There is no Africa. There is a landmass called Africa, but there is a huge divide between the largely Islamic, northern Africa and sub-Saharan Africa. This is causing huge problems in war zones such as South Sudan, Somalia and northern Nigeria. The very real refugee problem is one product of this fault line and education for refugees was discussed in detail. Many of the people at the conference had to travel to the Middle East, Turkey or Europe to get to Cairo, from their African countries. This is, in some ways, a divided continent. One of the problems with the African Unions’s 2063 goals, is that this is the age when 50 year plans are trumped by actual progress on the ground. The 2063 African Union goals are all very well but the rhetoric of unity does not equal ACTION.
4. Squaring online learning
Africa cannot allow learning to be totally contained within the box that is the traditional classroom. Like mobile banking, it has the opportunity to think and act out of the box, turn its problems into opportunities. This needs less attention on device-led projects such as Mitra’s Hole in the wall, Negroponte’s tablets into Ethiopian villages or OLPC. It needs to avoid ‘device fetish’ and build infrastructure. Online infrastructure, connectivity, low tariffs and wider access, will create the soil within which African innovation can grow. Grab this opportunity, to reshape education, like Tunisia, with a mandate for a percentage of all learning to be delivered online. Take the lead from Kenya, with its East African cloud-delivered content service. Focus, like Zimbabwe, on exemplary teacher training with compulsory training on the use of technology. I heard all of these policies when I was on the panel in the closed Ministerial session. These were policies I rarely hear outside of Africa. The politicians have some vision here – we must share these policies and turn those policies into ACTION.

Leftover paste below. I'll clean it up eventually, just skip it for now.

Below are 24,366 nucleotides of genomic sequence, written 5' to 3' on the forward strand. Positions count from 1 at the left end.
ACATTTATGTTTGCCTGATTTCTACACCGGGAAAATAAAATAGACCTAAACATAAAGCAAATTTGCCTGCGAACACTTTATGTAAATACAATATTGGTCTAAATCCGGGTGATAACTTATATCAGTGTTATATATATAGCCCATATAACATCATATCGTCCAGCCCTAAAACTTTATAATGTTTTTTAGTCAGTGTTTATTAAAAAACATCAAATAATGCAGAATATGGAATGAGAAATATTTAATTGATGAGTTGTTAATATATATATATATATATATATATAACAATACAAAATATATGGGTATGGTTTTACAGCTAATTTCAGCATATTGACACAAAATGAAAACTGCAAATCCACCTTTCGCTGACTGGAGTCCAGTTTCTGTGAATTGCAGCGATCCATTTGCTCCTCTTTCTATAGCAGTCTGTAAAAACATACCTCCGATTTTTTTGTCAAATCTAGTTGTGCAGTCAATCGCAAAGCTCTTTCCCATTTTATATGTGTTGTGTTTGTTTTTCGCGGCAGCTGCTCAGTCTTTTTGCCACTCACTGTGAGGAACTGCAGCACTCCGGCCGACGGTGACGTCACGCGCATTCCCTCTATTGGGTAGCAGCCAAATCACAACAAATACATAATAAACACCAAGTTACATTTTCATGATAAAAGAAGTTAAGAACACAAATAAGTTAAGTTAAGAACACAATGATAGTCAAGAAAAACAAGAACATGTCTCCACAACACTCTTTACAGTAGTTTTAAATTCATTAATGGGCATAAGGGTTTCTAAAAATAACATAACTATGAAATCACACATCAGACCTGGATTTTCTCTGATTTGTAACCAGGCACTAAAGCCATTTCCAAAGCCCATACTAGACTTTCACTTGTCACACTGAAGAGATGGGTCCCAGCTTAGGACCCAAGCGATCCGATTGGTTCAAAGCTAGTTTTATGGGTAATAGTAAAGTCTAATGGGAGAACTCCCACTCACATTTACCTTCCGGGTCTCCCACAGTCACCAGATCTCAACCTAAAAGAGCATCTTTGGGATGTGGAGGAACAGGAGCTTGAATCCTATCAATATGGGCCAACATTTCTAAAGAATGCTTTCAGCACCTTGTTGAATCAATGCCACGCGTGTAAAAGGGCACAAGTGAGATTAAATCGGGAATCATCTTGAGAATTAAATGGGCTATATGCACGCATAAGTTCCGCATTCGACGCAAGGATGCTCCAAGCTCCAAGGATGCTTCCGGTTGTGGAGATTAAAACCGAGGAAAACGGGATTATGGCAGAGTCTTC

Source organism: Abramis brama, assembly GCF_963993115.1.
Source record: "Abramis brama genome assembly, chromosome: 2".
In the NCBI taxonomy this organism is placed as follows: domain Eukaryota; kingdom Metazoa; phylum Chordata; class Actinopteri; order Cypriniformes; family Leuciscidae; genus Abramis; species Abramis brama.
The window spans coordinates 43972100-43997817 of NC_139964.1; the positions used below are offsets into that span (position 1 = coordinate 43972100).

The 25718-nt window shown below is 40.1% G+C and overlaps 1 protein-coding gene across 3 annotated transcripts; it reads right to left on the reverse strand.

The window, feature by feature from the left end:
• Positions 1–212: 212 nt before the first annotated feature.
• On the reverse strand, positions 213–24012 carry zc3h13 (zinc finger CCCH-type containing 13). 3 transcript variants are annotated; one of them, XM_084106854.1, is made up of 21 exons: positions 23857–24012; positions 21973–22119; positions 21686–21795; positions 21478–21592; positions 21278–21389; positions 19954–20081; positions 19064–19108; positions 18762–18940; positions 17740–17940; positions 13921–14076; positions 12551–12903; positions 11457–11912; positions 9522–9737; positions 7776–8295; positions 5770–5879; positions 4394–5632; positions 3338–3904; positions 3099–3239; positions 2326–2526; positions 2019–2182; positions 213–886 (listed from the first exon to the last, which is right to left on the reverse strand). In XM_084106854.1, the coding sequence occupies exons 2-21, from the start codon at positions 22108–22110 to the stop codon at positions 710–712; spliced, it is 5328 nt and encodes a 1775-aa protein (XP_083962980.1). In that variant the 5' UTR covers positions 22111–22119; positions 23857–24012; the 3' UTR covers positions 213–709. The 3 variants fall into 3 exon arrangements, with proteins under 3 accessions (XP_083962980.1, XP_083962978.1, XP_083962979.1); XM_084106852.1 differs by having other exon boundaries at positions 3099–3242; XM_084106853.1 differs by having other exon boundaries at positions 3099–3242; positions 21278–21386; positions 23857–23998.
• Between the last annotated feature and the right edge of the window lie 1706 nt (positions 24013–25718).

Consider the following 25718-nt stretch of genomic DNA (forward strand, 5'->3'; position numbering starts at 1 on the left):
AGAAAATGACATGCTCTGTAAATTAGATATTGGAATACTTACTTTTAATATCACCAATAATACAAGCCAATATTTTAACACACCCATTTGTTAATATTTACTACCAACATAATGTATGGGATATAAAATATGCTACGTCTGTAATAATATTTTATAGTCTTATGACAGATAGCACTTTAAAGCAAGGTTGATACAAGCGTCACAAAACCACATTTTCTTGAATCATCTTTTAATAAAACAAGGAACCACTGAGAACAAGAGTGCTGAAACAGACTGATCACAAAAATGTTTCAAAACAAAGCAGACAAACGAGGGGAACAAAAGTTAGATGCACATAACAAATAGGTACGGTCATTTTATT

5. Squaring the NGO circle
Another group that get a disproportionate voice at African conferences are NGOs, again because they are well-funded and can afford the travel. Don’t get me wrong they often do a great job but they are far from the solution to most problems. In fact solutions are rarely optimised as they are driven by the funding agendas of the NGOs, who often just do their own thing. Africa needs to free itself from this dependency. Of course, this is easy to say but difficult to do. Education, in particular, can become the plaything for external and religious groups, Christian and Islamic. Rather than closing young minds down, they need to be opened up to the possibilities of the future. This will only happen when education becomes well funded from within African states. NGO support may, in the long-term, simply exacerbate the problem.